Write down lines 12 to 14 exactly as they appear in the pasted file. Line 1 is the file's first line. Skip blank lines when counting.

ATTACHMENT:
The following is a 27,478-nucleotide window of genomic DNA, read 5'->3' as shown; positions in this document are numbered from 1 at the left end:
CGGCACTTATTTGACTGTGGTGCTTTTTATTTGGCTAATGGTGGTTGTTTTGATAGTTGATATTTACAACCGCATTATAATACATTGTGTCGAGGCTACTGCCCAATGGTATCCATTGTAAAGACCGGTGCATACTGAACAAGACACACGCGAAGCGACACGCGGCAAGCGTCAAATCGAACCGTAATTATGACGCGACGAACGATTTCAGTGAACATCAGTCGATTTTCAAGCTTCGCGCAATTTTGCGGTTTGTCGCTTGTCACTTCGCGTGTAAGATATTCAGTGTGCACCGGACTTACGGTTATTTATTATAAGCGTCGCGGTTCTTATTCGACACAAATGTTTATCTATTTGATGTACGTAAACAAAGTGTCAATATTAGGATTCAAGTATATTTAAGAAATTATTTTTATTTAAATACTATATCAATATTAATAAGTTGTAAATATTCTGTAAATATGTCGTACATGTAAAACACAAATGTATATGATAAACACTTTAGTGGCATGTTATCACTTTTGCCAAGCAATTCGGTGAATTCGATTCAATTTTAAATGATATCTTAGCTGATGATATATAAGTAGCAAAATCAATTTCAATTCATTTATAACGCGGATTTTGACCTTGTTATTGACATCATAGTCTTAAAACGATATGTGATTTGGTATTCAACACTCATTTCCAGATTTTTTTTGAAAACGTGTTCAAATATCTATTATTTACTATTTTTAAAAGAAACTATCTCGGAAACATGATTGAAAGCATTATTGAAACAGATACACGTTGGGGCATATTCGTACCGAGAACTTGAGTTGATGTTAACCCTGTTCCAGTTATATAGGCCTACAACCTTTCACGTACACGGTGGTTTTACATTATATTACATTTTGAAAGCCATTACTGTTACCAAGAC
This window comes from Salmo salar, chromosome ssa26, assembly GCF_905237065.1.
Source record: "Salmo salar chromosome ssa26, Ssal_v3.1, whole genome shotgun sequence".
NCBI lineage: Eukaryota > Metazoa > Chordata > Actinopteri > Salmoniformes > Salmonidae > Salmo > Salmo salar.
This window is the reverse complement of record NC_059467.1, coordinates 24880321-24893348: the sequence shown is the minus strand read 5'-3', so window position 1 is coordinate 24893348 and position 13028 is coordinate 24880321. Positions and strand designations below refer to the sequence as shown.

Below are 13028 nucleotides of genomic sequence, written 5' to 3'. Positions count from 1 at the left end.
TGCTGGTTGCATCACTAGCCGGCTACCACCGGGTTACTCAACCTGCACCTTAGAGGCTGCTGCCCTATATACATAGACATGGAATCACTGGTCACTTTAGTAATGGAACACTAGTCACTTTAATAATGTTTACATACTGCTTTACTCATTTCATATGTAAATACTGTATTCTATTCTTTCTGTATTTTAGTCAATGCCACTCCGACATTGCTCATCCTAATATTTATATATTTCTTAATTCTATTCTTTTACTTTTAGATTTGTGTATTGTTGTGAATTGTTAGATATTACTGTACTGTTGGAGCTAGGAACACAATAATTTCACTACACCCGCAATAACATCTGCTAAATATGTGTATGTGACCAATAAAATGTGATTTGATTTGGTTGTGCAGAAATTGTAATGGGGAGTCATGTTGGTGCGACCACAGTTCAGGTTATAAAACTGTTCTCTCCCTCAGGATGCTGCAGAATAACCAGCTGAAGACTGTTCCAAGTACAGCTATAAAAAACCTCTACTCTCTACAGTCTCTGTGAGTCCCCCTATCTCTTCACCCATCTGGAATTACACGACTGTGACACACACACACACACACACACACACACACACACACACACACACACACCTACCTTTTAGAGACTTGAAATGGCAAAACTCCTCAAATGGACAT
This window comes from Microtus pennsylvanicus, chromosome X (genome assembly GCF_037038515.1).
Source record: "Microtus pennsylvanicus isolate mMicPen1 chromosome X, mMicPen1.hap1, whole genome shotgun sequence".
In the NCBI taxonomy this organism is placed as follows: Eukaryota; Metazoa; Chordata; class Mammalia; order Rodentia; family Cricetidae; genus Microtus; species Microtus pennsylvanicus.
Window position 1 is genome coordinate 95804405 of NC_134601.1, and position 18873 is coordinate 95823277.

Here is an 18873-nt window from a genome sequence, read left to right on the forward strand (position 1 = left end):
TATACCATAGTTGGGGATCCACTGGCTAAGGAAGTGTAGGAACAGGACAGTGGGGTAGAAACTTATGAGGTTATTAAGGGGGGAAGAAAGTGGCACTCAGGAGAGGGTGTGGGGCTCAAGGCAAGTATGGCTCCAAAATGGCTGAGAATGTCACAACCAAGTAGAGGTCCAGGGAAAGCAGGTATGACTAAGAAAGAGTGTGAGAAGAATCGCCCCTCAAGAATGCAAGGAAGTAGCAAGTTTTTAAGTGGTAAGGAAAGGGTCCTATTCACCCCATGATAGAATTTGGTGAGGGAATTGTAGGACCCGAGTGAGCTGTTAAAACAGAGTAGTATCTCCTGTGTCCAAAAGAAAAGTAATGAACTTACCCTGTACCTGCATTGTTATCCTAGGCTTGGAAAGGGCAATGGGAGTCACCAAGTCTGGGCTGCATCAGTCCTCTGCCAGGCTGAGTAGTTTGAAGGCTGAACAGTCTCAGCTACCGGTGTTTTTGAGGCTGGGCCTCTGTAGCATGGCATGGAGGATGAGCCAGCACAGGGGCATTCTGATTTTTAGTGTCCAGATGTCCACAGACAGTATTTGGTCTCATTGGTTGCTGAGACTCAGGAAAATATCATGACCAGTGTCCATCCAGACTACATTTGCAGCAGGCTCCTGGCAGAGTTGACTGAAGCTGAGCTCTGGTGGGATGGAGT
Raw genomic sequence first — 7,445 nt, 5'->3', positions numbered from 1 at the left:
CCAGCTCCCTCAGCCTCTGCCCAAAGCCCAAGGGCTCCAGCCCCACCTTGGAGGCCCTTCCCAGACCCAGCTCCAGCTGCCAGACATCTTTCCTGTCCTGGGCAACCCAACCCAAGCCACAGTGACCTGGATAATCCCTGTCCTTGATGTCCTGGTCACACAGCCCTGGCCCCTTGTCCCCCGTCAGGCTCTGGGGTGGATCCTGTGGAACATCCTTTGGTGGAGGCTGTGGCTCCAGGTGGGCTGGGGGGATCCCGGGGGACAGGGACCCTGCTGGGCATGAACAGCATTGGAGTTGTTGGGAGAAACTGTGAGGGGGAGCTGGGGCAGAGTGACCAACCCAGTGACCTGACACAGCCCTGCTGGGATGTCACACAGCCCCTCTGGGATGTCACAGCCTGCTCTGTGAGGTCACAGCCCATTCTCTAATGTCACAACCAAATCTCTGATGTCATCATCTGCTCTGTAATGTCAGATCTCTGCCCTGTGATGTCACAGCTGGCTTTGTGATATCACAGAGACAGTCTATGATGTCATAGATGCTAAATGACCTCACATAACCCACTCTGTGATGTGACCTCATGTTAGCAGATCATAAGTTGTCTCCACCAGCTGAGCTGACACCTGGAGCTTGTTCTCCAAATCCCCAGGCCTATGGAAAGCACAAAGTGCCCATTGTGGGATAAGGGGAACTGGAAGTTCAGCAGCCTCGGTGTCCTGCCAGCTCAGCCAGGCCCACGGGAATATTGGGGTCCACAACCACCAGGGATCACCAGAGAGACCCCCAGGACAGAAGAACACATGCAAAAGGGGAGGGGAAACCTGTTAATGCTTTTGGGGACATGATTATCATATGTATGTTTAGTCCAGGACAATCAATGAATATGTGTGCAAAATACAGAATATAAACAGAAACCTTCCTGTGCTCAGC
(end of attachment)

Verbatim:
Window position 1 is genome coordinate 95804405 of NC_134601.1, and position 18873 is coordinate 95823277.

Here is an 18873-nt window from a genome sequence, read left to right on the forward strand (position 1 = left end):
TATACCATAGTTGGGGATCCACTGGCTAAGGAAGTGTAGGAACAGGACAGTGGGGTAGAAACTTATGAGGTTATTAAGGGGGGAAGAAAGTGGCACTCAGGAGAGGGTGTGGGGCTCAAGGCAAGTATGGCTCCAAAATGGCTGAGAATGTCACAACCAAGTAGAGGTCCAGGGAAAGCAGGTATGACTAAGAAAGAGTGTGAGAAGAATCGCCCCTCAAGAATGCAAGGAAGTAGCAAGTTTTTAAGTGGTAAGGAAAGGGTCCTATTCACCCCATGATAGAATTTGGTGAGGGAATTGTAGGACCCGAGTGAGCTGTTAAAACAGAGTAGTATCTCCTGTGTCCAAAAGAAAAGTAATGAACTTACCCTGTACCTGCATTGTTATCCTAGGCTTGGAAAGGGCAATGGGAGTCACCAAGTCTGGGCTGCATCAGTCCTCTGCCAGGCTGAGTAGTTTGAAGGCTGAACAGTCTCAGCTACCGGTGTTTTTGAGGCTGGGCCTCTGTAGCATGGCATGGAGGATGAGCCAGCACAGGGGCATTCTGATTTTTAGTGTCCAGATGTCCACAGACAGTATTTGGTCTCATTGGTTGCTGAGACTCAGGAAAATATCATGACCAGTGTCCATCCAGACTACATTTGCAGCAGGCTCCTGGCAGAGTTGACTGAAGCTGAGCTCTGGTGGGATGGAGT